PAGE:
By allowing ads to appear on this site, you support the local businesses who, in turn, support great journalism.
Modern version features biathlon-style event
Placeholder Image


LONDON (AP) — The modern pentathlon kicks off this final Olympic weekend with fencing, swimming, horseback riding and, for the first time, a combined biathlon-style running and shooting event aimed at making the competition shorter and more dynamic.

Modern pentathlon has been criticized for its lack of international appeal and domination by Eastern Europeans.

Baron Pierre de Coubertin, the founder of the modern Olympics, introduced the modern pentathlon for the 1912 games in Stockholm. The premise of the competition is that of a soldier behind enemy lines, who must duel, swim, ride, run and shoot in order to survive.

In earlier Olympics it was spread out over several days, but all five disciplines are now held on a single day: Saturday for the men and Sunday — the last day of the Olympics — for the women.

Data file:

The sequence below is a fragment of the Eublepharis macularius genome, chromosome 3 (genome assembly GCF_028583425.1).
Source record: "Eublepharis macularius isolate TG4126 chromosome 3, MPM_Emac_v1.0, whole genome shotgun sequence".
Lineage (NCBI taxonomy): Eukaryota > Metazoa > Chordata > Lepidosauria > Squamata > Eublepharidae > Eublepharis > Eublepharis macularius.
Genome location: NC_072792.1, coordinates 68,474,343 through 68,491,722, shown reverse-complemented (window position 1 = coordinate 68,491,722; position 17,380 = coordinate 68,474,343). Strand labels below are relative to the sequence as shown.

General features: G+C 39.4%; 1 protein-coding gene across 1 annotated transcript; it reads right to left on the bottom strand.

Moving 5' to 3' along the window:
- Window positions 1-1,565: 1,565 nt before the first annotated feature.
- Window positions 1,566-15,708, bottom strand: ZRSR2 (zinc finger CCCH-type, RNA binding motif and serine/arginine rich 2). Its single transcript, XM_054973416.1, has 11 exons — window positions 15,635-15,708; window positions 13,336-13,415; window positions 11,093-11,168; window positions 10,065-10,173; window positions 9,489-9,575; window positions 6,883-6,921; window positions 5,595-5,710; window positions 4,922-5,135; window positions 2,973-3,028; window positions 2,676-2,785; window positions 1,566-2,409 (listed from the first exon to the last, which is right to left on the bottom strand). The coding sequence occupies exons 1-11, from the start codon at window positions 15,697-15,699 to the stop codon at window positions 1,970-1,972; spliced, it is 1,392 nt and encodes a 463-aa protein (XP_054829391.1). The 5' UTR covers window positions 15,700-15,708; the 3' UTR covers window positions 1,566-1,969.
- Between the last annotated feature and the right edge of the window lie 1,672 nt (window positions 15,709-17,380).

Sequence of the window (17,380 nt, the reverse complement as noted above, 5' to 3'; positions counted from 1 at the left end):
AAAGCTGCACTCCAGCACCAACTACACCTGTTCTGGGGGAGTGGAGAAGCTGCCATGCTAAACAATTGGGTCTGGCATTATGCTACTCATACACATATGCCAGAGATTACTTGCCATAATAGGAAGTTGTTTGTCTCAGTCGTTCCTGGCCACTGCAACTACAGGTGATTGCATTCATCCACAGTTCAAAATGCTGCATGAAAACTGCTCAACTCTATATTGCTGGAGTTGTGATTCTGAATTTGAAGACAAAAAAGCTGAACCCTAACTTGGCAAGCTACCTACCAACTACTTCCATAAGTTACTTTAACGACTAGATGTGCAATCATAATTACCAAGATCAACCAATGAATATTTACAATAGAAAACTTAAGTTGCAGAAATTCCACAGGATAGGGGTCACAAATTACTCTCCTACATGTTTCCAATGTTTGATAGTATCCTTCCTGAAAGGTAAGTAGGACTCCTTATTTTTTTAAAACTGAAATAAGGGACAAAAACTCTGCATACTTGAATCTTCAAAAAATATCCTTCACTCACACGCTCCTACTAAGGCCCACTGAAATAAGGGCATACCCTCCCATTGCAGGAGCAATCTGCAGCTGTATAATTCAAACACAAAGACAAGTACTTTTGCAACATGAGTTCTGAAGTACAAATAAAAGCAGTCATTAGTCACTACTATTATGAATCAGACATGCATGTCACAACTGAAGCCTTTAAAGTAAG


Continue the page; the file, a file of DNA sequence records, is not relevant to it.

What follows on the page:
Unlike the main equestrian competition, which wrapped up on Thursday, modern pentathlon athletes don't bring their own mounts: Part of the skill is being able to ride an unfamiliar horse and successfully jump fences without knocking down rails.

Local British stables have leased their horses for use by the competitors, and for a week volunteers have been caring for the animals out at Greenwich Park, bringing them into the main show jump arena for practice jumps after the main equestrian competition has ended.

The highest jump they must negotiate is 1.3 meters.

The competition starts with:

FENCING: Athletes use epee swords, and fence for one touch against each of the other athletes. If no touch is made within a minute, each fencer is credited with a loss.

SWIMMING: Athletes swim a 200 meter freestyle.

RIDING: Horses are picked by lot 20 minutes before the competition. Horse and rider must negotiate 15 obstacles with penalties for rails down and going over the time limit.

COMBINED EVENT: The athlete with the most points from the previous four events starts first, running to the shooting range and trying to hit five targets within 70 seconds. Athletes then run 1000 meters, three times over. Subsequent athletes have staggered starts based on their points going into the final event. The one who crosses the finish line first wins.

The 2008 gold medalist, Lena Schoneborn of Germany, is the favorite for the women while for the men, Andrei Moiseev of Russia is seeking his third consecutive Olympic gold.